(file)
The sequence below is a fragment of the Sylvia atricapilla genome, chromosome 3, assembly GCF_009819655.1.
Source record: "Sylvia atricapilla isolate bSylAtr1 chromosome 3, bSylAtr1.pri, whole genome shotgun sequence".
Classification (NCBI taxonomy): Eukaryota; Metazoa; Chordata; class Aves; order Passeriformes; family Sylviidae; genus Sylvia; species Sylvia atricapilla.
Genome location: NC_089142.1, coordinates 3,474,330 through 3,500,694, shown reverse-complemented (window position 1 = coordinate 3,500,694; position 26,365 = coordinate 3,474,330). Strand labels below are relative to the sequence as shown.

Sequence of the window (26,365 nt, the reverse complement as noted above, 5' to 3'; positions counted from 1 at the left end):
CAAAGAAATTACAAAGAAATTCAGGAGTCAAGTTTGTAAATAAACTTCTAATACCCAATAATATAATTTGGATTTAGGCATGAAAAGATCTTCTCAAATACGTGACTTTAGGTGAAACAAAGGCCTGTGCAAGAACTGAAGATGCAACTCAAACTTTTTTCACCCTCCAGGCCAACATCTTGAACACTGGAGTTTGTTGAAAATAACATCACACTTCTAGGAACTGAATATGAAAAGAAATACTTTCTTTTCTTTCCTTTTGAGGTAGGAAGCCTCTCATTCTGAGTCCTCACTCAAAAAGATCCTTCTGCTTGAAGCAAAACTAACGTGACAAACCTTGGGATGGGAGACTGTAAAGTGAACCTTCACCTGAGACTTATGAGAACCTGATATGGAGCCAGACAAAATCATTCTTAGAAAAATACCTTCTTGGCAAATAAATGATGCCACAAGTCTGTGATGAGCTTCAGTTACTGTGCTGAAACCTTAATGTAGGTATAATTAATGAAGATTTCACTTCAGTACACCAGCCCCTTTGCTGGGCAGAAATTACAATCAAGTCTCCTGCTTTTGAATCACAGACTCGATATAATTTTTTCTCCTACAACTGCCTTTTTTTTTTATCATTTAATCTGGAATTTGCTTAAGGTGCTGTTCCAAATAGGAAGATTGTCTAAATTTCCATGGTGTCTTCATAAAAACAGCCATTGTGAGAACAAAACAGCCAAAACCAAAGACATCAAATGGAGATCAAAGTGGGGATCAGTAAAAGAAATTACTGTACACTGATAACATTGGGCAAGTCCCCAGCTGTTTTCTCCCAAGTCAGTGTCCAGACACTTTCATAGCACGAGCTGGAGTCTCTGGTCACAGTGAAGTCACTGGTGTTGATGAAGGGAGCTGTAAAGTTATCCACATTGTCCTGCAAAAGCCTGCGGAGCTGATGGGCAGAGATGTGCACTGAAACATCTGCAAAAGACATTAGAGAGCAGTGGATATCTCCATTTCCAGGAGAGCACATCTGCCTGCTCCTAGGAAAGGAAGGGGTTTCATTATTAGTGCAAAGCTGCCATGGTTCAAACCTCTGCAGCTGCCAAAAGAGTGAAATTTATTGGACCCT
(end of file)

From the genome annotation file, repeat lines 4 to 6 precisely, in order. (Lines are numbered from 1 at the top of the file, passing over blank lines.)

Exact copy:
Genome location: NC_089142.1, coordinates 3,474,330 through 3,500,694, shown reverse-complemented (window position 1 = coordinate 3,500,694; position 26,365 = coordinate 3,474,330). Strand labels below are relative to the sequence as shown.

Sequence of the window (26,365 nt, the reverse complement as noted above, 5' to 3'; positions counted from 1 at the left end):
CAAAGAAATTACAAAGAAATTCAGGAGTCAAGTTTGTAAATAAACTTCTAATACCCAATAATATAATTTGGATTTAGGCATGAAAAGATCTTCTCAAATACGTGACTTTAGGTGAAACAAAGGCCTGTGCAAGAACTGAAGATGCAACTCAAACTTTTTTCACCCTCCAGGCCAACATCTTGAACACTGGAGTTTGTTGAAAATAACATCACACTTCTAGGAACTGAATATGAAAAGAAATACTTTCTTTTCTTTCCTTTTGAGGTAGGAAGCCTCTCATTCTGAGTCCTCACTCAAAAAGATCCTTCTGCTTGAAGCAAAACTAACGTGACAAACCTTGGGATGGGAGACTGTAAAGTGAACCTTCACCTGAGACTTATGAGAACCTGATATGGAGCCAGACAAAATCATTCTTAGAAAAATACCTTCTTGGCAAATAAATGATGCCACAAGTCTGTGATGAGCTTCAGTTACTGTGCTGAAACCTTAATGTAGGTATAATTAATGAAGATTTCACTTCAGTACACCAGCCCCTTTGCTGGGCAGAAATTACAATCAAGTCTCCTGCTTTTGAATCACAGACTCGATATAATTTTTTCTCCTACAACTGCCTTTTTTTTTTATCATTTAATCTGGAATTTGCTTAAGGTGCTGTTCCAAATAGGAAGATTGTCTAAATTTCCATGGTGTCTTCATAAAAACAGCCATTGTGAGAACAAAACAGCCAAAACCAAAGACATCAAATGGAGATCAAAGTGGGGATCAGTAAAAGAAATTACTGTACACTGATAACATTGGGCAAGTCCCCAGCTGTTTTCTCCCAAGTCAGTGTCCAGACACTTTCATAGCACGAGCTGGAGTCTCTGGTCACAGTGAAGTCACTGGTGTTGATGAAGGGAGCTGTAAAGTTATCCACATTGTCCTGCAAAAGCCTGCGGAGCTGATGGGCAGAGATGTGCACTGAAACATCTGCAAAAGACATTAGAGAGCAGTGGATATCTCCATTTCCAGGAGAGCACATCTGCCTGCTCCTAGGAAAGGAAGGGGTTTCATTATTAGTGCAAAGCTGCCATGGTTCAAACCTCTGCAGCTGCCAAAAGAGTGAAATTTATTGGACCCT